How to Train a Scottish Deerhound
The Scottish Deerhound, also referred to as the Deerhound, is a British breed that came to the British isles about 3000 years ago with Phoenician traders. This is a tall dog breed that stands between 29 and 30 inches tall and it weighs between 80 and 100 pounds. Their coat is scraggly and thin. They come in dark grays and grizzly colors. This dog is comfortable as both a treasured family pet and as a hunter of large game animals.
Over 3000 years ago, Scottish Deerhounds appeared in Scotland with the Phoenician traders. Some consider them to be closely linked to the Irish Wolfhound.
There’s a statue named the Hilton of Cadboll from the 8th century that portrays two hounds preying on a deer. During this time, accounts in literature about “highland Greyhounds” with long, course hair were reported. Large Greyhound breeds of the time are believed to have been crossed with a hairier native breed to produce what is the Scottish Deerhound of today.
This dog is a romantic looking breed; sleekly built and having a noble bearing, it is often said to resemble a more refined and graceful version of the Irish wolfhound. Standing no less than 28inches at the withers, and weighing about 75 lbs, the Scottish Deerhound possesses an athletic frame that is what makes it seem as if they were made to run.
The Scottish Deerhound is a very friendly dog. Family is very important to this breed. They love attention and affection. Strangers will feel welcome around the Scottish Deerhound and you’ll find that your dog is always eager to meet new people. Children can safely be around them because they are extremely sweet and gentle.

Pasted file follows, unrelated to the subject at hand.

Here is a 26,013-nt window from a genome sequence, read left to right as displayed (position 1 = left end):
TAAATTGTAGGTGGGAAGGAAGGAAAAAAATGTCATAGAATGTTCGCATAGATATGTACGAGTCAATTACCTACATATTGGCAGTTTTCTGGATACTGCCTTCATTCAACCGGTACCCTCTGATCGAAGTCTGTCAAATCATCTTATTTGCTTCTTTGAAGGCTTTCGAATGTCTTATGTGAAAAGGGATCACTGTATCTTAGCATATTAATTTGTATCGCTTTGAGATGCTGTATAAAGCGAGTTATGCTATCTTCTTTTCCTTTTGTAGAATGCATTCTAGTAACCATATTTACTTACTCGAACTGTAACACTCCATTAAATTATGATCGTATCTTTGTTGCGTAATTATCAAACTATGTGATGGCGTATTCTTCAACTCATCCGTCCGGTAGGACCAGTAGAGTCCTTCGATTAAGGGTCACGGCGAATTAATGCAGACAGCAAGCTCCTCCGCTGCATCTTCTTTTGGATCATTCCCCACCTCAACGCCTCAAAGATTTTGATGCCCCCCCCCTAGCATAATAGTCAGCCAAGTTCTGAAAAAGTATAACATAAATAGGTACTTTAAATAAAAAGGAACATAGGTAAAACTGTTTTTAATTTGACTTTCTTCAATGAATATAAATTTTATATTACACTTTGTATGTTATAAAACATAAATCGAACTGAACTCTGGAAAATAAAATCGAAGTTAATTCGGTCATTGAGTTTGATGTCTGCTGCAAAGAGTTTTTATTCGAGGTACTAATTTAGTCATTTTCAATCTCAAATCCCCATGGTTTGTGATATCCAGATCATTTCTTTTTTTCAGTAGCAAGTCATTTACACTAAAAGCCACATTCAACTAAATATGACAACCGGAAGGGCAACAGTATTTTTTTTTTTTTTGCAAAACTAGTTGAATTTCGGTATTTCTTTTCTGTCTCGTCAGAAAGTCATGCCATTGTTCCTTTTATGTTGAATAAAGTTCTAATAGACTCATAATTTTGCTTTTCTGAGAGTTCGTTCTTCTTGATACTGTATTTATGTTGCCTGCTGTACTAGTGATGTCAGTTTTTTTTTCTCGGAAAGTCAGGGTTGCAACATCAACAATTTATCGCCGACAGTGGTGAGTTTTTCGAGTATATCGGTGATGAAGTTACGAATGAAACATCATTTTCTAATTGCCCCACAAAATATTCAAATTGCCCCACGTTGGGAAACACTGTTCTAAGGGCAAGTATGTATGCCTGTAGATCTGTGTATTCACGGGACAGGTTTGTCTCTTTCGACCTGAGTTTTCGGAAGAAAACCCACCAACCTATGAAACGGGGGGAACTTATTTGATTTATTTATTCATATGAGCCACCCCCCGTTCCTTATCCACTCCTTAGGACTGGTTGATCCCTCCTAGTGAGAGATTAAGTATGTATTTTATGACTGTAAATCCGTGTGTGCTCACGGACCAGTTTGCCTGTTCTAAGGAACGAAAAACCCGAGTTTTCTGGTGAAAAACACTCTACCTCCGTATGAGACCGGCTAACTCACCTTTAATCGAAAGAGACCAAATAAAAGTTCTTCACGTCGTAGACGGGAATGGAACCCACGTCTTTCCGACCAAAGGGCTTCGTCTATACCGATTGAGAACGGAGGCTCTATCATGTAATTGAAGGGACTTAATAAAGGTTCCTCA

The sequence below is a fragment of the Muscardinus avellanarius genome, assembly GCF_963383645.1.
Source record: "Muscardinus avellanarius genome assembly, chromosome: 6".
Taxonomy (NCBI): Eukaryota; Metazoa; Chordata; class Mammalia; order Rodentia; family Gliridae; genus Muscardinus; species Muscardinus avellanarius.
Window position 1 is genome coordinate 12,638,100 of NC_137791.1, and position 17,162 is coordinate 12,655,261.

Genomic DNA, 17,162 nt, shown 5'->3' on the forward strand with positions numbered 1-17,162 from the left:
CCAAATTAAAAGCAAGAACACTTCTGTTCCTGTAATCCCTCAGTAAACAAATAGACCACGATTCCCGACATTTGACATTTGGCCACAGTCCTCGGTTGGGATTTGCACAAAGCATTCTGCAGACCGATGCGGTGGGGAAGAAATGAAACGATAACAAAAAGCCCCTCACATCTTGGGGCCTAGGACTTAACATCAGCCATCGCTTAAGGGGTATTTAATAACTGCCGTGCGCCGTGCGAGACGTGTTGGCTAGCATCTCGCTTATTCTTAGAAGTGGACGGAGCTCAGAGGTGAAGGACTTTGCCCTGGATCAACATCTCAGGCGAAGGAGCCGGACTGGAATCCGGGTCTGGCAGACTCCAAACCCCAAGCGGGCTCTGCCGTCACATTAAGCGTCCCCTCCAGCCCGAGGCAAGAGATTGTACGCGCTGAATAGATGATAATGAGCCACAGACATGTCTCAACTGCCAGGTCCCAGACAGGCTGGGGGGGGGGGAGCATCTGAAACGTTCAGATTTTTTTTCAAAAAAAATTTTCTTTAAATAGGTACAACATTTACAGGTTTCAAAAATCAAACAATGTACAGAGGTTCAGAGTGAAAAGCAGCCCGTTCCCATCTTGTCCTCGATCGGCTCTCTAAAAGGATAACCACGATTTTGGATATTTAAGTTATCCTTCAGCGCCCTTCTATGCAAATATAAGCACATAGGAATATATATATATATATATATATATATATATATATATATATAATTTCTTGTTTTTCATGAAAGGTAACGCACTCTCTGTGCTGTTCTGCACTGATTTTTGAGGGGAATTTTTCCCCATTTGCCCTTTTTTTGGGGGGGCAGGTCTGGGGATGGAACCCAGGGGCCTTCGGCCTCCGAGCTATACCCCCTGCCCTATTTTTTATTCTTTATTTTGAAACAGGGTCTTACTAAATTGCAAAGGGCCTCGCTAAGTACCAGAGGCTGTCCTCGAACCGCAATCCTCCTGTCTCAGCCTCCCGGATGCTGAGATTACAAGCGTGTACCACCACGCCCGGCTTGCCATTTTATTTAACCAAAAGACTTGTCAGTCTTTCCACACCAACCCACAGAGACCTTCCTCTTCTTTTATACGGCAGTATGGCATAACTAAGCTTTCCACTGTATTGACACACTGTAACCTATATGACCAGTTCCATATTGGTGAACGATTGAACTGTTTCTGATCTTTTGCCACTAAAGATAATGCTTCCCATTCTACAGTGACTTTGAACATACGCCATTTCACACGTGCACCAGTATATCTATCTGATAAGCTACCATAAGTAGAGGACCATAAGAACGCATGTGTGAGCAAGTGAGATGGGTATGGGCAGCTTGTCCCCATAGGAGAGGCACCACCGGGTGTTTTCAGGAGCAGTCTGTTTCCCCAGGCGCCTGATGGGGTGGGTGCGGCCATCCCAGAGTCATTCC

They do great with other dogs, even unfamiliar ones. However, small animals should not be kept around them because they were meant to hunt. They can be independent and defiant sometimes but are usually willing to please. Their calm nature makes them good in the house.
This breed can be stubborn and slow to obey. They are loving dogs, but are less concerned with pleasing their masters than many other breeds. For this reason, they must be trained early and consistently. They should be crate trained for while potty training, as they can be a bit slow to house train.
The Scottish Deerhound should not be allowed to roam in the house unsupervised until it is completely house trained. Keep your dog in his crate unless you are actively engaged with the dog and give plenty of opportunity to go to the bathroom in the appropriate spot. It typically takes 4 to 6 months to fully house train a Scottish Deerhound.
Socialization needs to begin at a young age. Scottish Deerhounds should be allowed to meet new people and other dogs and cats. They are quick learners if handled correctly. A friendly tone of your voice will get them to do what you need.
Scottish Deerhounds need access to a large fenced area,fenced because these independent dogs are likely to take off and not come back. If there is a dog club in your area, get your Scottish Deerhound involved in lure coursing (chasing a mechanized lure around a track or across an open field). This is an appropriate outlet for the full-speed galloping behaviors that are “hardwired” into his genes.
Probably the most difficult part of training Deerhounds is discovering what motivates them. This can differ from every exercise. Keep in mind, a motivator is what the breed finds motivational, not what you think it should find motivational.